The Neuromantics: 200 Followers Now!

Another Blogging Milestone 

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“Congratulations on getting 200 total Follows on Bradscribe!” – WordPress.

And it only took forty months…

Amazing. One day you’re writing about 2000 (AD); the next: about 200 – 200 total Followers, in fact. Seeing as how this is the week for gushing acceptance speeches, maybe it’s possible to take my allotted forty seconds to gush over this landmark event. 

A BIG THANK YOU to all those fellow bloggers who continue to pop round here for something good, something Brad, a little bit a’ both.

My first Followers were integral to the development of my success and confidence. On reflection, let it be said that this blogger has often wondered what became of those first few? At least two announced that due to an “increased workload” their blogging commitments would become more infrequent i.e. after a few months, they were never seen or read again…

There have been some very popular, very successful Followers who abruptly vanished – they occasionally occupy my thoughts during quiet moments… where are they now? Hope they are alright… 

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“I love the friends I have gathered together on this thin raft. We have constructed pyramids in honor of our escaping” – Jim Morrison. 

This term: Follower implies someone who regularly peruses a site. There are only a dozen of u who do Like and/or Comment on such a regular basis (and very much appreciated it is too!).

However, curiously, people click Follow: my Stats inform me when they started to Follow, but they never Like/Comment on individual Posts, so there is no way of knowing how they are Following, if at all…

Of all the Views per post, approx. half show their appreciation by clicking a relevant button but what of that other 50% not moved to click Like? This partly implies that they are – perish the thought – less than impressed. Yet without their input – constructive criticism preferred, please – how is one to know where one is going wrong? 

Trolls, regrettably, have become the bane of modern media. Thankfully, Bradscribe has not received any hate-mail during these last three years but if there is any shallow-minded nerk out there who reckons this site SUCKS, then Brad will demand to know WHY!

Incidentally, 70% of my Spam comments are in Portuguese – pretty certain that it’s advertising and not antipathy. Obrigado, but no obrigado…

“The cerebral cortex, where matter is transformed into consciousness, is the point of embarkation for all our cosmic voyages” – Carl Sagan. 

Our cerebral cortex is the great regulator of our conscious lives – and creativity. It is what makes our species distinctive – hey! no cortex = no civilization, baby… 

Upon this great electric grid, what won me the attention of two hundred wonderful people – the inception and implementation of ideas (arguably the foundations from which all science fiction comes to fruition) are neurons: microscopic electrochemical switching elements swirling around our brains “as if the Milky Way entered upon some cosmic dance.”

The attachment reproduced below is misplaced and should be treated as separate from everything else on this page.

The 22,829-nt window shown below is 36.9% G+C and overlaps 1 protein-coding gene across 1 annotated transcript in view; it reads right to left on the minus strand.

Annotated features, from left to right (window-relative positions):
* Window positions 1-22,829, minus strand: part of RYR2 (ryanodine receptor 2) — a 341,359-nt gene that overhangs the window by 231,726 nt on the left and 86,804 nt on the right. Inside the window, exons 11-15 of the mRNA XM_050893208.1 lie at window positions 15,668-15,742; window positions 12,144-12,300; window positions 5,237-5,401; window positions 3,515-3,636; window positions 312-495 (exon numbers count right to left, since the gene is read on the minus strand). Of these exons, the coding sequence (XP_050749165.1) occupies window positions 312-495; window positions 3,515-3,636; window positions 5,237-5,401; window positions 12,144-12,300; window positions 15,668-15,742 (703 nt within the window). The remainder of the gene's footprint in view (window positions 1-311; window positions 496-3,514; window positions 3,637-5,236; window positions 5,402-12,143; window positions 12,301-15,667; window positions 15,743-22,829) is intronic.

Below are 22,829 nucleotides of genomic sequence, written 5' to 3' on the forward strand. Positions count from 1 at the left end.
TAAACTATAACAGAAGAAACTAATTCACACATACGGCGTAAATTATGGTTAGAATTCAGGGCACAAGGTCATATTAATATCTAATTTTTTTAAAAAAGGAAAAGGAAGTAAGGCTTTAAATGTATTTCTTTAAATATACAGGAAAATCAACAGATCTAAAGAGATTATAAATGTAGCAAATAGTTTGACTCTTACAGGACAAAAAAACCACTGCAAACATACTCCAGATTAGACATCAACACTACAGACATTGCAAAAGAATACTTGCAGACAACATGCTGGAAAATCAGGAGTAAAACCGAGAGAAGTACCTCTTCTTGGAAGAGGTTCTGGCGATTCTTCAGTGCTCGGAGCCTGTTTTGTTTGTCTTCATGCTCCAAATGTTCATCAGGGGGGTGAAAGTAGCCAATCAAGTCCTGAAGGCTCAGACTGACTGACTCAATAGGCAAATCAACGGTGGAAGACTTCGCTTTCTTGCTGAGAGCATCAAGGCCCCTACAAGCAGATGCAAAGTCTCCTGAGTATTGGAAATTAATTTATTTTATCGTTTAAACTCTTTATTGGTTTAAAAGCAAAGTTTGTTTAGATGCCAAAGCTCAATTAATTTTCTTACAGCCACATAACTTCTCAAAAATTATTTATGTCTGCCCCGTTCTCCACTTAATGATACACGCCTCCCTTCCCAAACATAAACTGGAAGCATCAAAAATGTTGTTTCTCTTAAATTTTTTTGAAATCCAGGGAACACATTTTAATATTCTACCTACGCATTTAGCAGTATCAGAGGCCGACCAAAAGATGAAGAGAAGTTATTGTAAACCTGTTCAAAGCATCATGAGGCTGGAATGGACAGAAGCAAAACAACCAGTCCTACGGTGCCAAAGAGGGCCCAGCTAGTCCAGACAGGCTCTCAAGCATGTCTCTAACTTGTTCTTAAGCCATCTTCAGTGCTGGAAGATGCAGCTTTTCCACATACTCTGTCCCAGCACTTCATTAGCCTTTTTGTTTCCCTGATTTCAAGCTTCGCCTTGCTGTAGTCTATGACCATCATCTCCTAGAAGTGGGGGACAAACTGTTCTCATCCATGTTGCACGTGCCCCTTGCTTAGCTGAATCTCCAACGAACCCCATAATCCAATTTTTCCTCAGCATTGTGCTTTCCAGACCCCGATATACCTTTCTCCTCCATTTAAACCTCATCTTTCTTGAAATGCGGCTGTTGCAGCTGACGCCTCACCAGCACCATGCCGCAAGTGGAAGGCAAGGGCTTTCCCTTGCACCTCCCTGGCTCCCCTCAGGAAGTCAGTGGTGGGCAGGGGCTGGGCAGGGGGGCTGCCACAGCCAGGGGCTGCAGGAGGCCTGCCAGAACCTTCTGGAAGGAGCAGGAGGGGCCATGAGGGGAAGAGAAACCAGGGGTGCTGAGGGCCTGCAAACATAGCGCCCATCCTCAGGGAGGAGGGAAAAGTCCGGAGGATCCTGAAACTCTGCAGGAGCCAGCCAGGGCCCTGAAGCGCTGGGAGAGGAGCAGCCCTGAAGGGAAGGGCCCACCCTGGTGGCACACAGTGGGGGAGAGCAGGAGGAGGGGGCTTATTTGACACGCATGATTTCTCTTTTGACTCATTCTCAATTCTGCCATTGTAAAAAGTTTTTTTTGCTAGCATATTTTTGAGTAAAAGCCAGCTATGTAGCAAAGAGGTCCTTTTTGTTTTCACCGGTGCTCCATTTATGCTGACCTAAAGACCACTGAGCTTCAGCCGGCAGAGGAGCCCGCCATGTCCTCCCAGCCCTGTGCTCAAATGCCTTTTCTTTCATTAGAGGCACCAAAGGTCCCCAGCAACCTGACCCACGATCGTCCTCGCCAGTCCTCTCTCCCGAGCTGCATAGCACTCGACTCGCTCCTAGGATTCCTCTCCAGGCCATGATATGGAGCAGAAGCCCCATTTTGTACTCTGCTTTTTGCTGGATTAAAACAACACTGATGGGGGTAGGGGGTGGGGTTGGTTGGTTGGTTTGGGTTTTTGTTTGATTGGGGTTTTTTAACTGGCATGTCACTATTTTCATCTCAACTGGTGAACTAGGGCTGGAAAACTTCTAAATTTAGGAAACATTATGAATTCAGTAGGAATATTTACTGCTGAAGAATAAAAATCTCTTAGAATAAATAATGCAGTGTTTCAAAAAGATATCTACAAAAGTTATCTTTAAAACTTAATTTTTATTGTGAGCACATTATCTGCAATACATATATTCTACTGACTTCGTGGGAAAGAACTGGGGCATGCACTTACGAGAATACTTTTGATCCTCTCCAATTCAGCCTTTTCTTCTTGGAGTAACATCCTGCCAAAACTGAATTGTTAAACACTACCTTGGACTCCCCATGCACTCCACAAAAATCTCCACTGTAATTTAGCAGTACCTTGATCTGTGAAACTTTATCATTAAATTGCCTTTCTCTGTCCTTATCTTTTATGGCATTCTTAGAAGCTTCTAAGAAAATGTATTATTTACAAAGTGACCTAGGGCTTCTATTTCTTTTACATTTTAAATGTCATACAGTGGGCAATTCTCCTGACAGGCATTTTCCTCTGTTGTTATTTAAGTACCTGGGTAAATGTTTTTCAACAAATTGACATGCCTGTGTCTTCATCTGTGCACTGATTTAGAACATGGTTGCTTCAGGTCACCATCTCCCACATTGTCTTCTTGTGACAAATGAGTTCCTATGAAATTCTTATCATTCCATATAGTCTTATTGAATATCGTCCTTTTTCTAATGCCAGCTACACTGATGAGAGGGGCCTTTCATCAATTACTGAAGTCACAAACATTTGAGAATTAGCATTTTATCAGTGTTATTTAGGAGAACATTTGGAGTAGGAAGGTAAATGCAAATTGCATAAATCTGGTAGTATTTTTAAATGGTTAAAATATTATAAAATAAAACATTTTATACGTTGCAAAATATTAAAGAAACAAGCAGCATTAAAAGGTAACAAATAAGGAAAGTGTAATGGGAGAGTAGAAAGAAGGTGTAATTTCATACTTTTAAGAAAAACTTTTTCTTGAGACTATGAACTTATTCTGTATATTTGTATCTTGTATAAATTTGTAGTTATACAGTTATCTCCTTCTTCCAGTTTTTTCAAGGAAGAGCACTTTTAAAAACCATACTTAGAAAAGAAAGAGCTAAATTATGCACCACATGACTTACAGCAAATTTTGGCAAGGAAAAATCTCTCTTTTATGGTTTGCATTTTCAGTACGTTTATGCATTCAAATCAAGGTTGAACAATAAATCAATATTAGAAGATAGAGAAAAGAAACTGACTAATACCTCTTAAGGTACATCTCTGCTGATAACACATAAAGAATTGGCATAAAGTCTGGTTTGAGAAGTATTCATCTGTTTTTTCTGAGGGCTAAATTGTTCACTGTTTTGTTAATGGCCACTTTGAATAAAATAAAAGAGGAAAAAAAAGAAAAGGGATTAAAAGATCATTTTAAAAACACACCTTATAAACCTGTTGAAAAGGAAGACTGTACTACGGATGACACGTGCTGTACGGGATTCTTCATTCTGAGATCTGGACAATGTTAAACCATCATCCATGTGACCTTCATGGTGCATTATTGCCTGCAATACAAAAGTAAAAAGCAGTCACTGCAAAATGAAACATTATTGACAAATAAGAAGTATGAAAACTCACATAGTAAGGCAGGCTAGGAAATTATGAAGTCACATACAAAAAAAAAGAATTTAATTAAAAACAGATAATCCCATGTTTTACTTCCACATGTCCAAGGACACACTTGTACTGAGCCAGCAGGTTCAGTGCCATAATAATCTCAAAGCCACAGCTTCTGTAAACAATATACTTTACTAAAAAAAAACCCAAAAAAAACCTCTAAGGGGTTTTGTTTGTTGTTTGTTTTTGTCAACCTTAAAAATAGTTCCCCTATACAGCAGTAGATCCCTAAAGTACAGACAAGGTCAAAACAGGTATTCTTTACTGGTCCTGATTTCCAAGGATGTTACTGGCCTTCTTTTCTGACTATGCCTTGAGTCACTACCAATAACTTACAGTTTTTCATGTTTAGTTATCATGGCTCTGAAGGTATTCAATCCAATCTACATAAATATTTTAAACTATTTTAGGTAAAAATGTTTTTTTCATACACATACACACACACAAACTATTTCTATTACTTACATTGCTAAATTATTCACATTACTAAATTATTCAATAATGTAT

The neurochemistry of the brain is staggering – the circuitry of our natural, inbuilt computer is far more complex therefore more beautiful – than anything built by humankind. There are two hemispheres in our World of Thought: the left hemisphere of the cerebral cortex presides over rational, analytical and critical thinking; while the right hemisphere is – the right side! – the more groovy hemisphere wherein lies pattern recognition (lovely), intuition (hmm…), sensitivity (awww!) and creativity (yeah! come on in! or out), but both are essential – for together they conceive ideas and test their validity.

Behold: the basis of human thinking. Our yearning for learning is the tool for our survival. Sure, emotions and ritual behaviour are part of humanity too, but inherent in other animal species too. What distinguishes our species is Thought – but it would be really awesome if we could enjoy more rational thinking and less actions driven by emotions, thank you very much…

Data content in the human brain consists of only a hundred trillion neurons; if written out it would fill twenty million books (what could possibly be the equivalent no. of blogs?!)

Whoa, twenty million books in your head! Imagine that…

My dear Followers – and those considering Following – on this site, Brad strives to deliver an eclectic mix of books, movies, comics, art and science in his personal voyage through the worlds of science fiction – often witty, sometimes weird, forever wonderful.

Now isn’t THAT a fantastic thought? 

If this is not worth Following, what is…? 

“He who thinks he leads, but has no Followers, is only taking a walk” – John C. Maxwell.